The Grenadian man and his co-accused who this week pleaded not guilty to possession (272lbs) of marijuana with intent to supply it to another could be in jail until Jan. 29, 2018 before knowing their fate.
Senior Magistrate Rechanne Browne-Matthias on Wednesday denied bail to the Grenadian, Denrol Walker, while Vincentian David Hepburn was granted EC$120,000 bail.
The two pleaded not guilty to the charge when they were arraigned at the Serious Offences Court in Kingstown on Monday, even as their co-accused, Grenadian Elvis Isaac Moore, pleaded guilty.
But Moore will also have to wait until Jan. 29, 2018 to hear what sentence the court will hand down.
When the matter came up on Wednesday, Walker and Hepburn maintained their not guilty pleas, resulting in the issue of bail arising.
Senior Prosecutor Adolphus Delplesche objected to bail for Walker, noting his nationality.
He said he was not objecting to Hepburn’s bail, but asked the court to ensure there is sufficient surety, a reporting condition of at least twice per week, that he surrenders all his travel documents, and that stop notices be placed at ports of entry and exit.
In response, defence counsel Grant Connell told the court that in considering Delplesche’s application, the court must overcome the barrier of denying citizens of the Organization of Eastern Caribbean States — to which Grenada and St. Vincent and the Grenadines belong — their freedom.
Connell told the court that it is not automatic that because someone is a “foreigner” bail is denied him or her.
He pointed out that Vincentians have been granted bail while on gun charges in Barbados.
“This is bush. This is locally grown marijuana. It is just a question of what the surety will be,” Connell said.
He told the court that the drug is valued at EC$110,000, adding that if someone wants to sign as surety in the sum of EC$250,000 and the accused abscond, that will be more money in the national coffers.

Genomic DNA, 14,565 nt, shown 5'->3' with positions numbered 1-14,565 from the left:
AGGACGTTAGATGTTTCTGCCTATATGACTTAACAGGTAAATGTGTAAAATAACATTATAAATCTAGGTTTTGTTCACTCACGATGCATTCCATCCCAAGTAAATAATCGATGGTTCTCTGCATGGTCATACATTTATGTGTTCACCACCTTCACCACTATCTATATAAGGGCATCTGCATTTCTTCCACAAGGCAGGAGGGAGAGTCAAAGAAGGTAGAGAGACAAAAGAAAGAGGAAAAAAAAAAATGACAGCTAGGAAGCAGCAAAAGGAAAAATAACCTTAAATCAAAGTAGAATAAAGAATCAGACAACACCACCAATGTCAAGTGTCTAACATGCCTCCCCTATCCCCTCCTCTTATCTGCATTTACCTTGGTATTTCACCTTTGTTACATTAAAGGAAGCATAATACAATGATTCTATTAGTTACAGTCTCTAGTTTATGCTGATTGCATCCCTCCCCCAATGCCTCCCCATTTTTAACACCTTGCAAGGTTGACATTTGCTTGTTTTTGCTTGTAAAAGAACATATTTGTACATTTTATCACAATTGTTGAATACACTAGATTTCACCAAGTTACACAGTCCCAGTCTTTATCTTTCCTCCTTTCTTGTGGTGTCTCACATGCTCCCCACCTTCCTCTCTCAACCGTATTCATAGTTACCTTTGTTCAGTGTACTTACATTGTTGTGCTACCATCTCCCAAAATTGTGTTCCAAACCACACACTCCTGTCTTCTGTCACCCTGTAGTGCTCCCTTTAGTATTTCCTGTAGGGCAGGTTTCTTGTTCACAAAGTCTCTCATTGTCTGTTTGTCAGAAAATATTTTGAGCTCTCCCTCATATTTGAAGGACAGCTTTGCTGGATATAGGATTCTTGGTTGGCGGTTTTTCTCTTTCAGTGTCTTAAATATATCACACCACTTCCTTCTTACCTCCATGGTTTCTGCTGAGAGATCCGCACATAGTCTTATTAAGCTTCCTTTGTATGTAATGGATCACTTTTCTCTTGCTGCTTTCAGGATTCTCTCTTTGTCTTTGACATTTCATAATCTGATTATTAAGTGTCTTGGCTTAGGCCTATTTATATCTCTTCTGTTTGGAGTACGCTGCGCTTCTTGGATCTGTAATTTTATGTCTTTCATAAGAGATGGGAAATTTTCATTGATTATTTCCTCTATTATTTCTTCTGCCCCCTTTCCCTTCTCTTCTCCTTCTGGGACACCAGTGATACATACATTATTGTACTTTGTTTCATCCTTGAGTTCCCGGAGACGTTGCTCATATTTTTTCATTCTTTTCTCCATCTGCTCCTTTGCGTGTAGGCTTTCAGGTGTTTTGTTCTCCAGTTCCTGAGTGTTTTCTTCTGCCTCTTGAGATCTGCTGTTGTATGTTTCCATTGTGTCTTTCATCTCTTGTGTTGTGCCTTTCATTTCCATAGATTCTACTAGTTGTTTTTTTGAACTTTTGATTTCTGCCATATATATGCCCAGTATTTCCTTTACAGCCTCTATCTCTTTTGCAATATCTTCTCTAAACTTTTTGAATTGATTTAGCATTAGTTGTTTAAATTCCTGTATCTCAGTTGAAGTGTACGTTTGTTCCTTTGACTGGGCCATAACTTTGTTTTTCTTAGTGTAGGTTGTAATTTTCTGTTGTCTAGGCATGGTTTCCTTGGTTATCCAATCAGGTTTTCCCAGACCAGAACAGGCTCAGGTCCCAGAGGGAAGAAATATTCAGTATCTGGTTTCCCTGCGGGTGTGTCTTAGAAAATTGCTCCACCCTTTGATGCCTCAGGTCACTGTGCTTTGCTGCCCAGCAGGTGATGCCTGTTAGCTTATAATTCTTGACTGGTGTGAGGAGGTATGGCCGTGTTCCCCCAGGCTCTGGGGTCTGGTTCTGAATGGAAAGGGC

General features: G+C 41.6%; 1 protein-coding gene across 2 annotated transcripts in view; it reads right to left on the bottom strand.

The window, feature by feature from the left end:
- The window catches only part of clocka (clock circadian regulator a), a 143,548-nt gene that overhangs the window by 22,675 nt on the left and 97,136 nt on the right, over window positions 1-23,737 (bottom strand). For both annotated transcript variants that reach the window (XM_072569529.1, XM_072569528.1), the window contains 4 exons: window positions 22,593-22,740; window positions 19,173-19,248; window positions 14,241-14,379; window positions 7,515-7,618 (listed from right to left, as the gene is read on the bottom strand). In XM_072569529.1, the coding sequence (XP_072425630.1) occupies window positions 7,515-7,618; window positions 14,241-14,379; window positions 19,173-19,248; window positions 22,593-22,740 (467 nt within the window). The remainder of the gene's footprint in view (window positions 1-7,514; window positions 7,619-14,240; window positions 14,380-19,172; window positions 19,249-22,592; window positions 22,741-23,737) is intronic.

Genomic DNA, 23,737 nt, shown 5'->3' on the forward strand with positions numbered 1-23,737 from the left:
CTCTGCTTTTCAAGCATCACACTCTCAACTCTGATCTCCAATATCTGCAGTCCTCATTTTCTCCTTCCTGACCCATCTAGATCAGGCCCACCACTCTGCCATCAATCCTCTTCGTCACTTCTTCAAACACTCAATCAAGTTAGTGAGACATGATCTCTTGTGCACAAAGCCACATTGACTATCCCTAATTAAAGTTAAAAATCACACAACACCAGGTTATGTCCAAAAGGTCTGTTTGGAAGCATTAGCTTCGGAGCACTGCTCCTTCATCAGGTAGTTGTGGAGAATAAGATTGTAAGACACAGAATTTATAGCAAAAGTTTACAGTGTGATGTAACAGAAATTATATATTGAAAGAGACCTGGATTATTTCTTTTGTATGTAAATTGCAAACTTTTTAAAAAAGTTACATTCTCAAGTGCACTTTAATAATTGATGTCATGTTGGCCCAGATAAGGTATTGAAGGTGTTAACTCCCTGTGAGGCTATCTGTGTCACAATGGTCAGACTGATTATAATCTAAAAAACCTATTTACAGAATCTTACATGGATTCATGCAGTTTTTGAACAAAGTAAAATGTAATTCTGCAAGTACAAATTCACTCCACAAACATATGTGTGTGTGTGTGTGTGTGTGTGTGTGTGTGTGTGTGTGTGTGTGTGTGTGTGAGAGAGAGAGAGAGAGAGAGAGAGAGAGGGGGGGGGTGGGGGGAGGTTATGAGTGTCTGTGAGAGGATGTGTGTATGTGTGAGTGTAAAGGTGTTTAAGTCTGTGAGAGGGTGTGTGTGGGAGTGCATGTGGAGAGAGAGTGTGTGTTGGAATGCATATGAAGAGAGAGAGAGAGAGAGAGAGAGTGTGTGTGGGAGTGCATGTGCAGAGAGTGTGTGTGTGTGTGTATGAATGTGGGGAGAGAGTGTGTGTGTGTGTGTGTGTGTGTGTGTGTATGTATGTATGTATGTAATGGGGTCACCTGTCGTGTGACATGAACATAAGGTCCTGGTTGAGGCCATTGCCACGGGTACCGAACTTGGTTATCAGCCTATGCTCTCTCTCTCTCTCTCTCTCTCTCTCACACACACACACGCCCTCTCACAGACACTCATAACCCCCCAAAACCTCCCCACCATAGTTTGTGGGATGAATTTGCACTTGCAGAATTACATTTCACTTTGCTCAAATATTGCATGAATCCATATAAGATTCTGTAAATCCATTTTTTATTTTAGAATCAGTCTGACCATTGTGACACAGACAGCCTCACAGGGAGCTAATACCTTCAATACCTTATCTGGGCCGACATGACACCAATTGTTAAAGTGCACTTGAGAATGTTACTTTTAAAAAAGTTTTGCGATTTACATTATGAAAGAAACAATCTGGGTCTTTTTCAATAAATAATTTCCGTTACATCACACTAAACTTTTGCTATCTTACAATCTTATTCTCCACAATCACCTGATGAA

Connell asked the court to consider the amount of books for students returning to school and medicine for the hospital that the government can buy with EC$250,000.
“He ain’t kill anybody… It is not that dreadful drug called cocaine… We have to break down psychological barrier,” Connell said, adding that a part of Grenada is actually in St. Vincent and if one snorkels too far in the Grenadines one moves from one country to the other.
He further told the court that Hepburn “is a farmer of legal greens” and is readily accessible by the police.
The defence counsel told the court that his Vincentian client is not from a family of great means,” adding that this must be considered when setting bail.
In response, Delplesche noted to the court that he never called the Grenadian a foreigner, adding that the Caribbean is one but persons live in different jurisdictions.
In addition to granting Hepburn bail in the amount of EC$120,000, the magistrate also ordered him to report to the Vermont Police Station on Mondays and Thursdays between 6 a.m. and 6 p.m., surrender all his travel documents and seek the permission of the court to leave the jurisdiction. She also ordered that stop notices be placed at ports of entry and exit.
The crown is alleging that Coast Guard personnel intercepted the men with the drugs off Johnson Point, Kingstown on Thursday, Aug. 31.The compressed drug was reportedly in taped packages in nylon sacks.